Lauren Bacall is quoted as saying “Imagination is the highest kite that one can fly.” Making and flying your own kite really lets your imagination soar. The other plus for making your own kite is the value of learning to read and understand instructions–a really important life skill. If the steps are followed correctly, the pieces in the box become whatever you’re assembling or, as in our case, a kite that flies.
Kites…on a Roll® News
Classroom Activity: Pull out a map of the world and mark the different countries that are represented on our “Global Language of Kites”, a page that describes how different countries translate “kite” into their languages (https://kitesonaroll.com/globalization.htm). The universality of this activity will be wonderfully apparent.
Fall and winter (depending upon where you live) are wonderful kite flying seasons. Check www.aka.kite.org for many kiting events in your location and beyond during the next few months.
Kite Plans on the Internet: We are often asked about other kite plans. Another link on our Links page, www.kitesonaroll.com/links.htm, offers an expansive list of all kinds of kites to build. The list is in alphabetical order, so a quick scroll will lead you to what you would like to build. A quick click of the mouse will reveal a wonderful new kiting adventure.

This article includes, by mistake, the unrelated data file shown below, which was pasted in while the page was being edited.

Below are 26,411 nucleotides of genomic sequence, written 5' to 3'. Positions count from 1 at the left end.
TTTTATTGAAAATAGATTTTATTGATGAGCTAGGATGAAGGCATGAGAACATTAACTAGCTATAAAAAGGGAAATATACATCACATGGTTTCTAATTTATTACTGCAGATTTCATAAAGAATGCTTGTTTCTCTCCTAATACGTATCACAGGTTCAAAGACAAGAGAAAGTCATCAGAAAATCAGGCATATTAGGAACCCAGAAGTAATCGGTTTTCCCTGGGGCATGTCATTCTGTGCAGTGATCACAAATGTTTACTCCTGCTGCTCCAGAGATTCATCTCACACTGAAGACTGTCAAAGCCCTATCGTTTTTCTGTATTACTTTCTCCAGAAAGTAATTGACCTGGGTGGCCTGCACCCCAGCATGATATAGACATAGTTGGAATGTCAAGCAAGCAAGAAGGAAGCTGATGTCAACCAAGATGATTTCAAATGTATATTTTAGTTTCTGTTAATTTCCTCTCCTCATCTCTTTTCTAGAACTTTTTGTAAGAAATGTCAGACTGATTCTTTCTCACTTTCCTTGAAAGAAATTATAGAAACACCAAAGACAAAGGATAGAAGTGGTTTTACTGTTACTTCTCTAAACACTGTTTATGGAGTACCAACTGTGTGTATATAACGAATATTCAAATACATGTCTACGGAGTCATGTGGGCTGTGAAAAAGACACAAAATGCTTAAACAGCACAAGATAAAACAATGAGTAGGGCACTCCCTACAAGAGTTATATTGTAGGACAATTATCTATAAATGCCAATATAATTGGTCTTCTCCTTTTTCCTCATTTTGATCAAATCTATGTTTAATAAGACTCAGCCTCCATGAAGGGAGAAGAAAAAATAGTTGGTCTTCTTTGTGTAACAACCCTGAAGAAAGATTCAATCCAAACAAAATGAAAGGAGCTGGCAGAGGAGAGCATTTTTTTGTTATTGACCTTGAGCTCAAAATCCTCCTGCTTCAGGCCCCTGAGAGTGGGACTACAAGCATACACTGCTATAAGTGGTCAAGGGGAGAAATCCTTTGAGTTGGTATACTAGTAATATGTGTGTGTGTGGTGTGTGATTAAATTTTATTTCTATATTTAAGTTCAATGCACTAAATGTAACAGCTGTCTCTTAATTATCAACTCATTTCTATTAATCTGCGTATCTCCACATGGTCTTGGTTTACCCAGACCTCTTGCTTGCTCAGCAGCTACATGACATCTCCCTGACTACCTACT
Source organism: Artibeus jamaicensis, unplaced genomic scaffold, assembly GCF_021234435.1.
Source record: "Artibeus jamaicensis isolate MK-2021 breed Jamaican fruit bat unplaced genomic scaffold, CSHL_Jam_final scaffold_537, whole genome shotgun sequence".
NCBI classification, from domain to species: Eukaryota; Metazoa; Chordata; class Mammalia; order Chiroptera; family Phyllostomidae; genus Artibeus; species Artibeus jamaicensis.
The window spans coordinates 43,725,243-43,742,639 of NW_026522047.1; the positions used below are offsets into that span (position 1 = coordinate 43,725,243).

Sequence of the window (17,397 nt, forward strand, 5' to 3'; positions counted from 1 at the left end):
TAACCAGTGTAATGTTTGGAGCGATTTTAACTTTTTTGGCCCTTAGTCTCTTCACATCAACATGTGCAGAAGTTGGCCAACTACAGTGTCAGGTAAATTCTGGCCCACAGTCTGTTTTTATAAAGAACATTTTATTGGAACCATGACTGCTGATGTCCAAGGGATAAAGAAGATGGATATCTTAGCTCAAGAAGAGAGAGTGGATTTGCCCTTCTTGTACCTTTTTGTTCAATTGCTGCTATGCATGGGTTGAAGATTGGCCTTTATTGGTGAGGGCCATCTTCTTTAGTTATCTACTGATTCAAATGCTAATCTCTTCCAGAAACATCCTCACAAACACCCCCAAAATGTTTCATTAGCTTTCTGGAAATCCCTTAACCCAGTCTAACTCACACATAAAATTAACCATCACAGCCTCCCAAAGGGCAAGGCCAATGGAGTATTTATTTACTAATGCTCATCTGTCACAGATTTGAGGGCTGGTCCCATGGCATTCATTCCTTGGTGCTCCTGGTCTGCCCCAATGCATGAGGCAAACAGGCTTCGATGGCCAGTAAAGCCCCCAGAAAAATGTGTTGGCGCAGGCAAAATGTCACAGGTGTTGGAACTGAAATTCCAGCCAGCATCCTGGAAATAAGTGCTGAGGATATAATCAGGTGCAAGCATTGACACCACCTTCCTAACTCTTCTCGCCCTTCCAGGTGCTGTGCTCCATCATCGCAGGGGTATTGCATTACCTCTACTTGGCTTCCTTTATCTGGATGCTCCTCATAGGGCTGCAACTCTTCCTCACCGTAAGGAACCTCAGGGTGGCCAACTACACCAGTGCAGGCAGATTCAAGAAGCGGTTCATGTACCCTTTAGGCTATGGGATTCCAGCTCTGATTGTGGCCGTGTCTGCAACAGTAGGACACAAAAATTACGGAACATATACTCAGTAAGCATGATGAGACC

Please note: Prices will be going up in January. Take advantage of this advance notice and order now for this year’s billing but next year’s shipping.
Hints for an Easier Activity
Books about Kites: Drachen Foundation has created an extensive bibliography of books for grades K-8. Kite making and kite flying are the focus of the books, not how to make or how to fly a kite. Go to our links page to find this list: www.kitesonaroll.com/links.htm.
Use as bright a color highlighter as you can find. Just make sure the ink dries on the sail before touching it, otherwise the color will smear.
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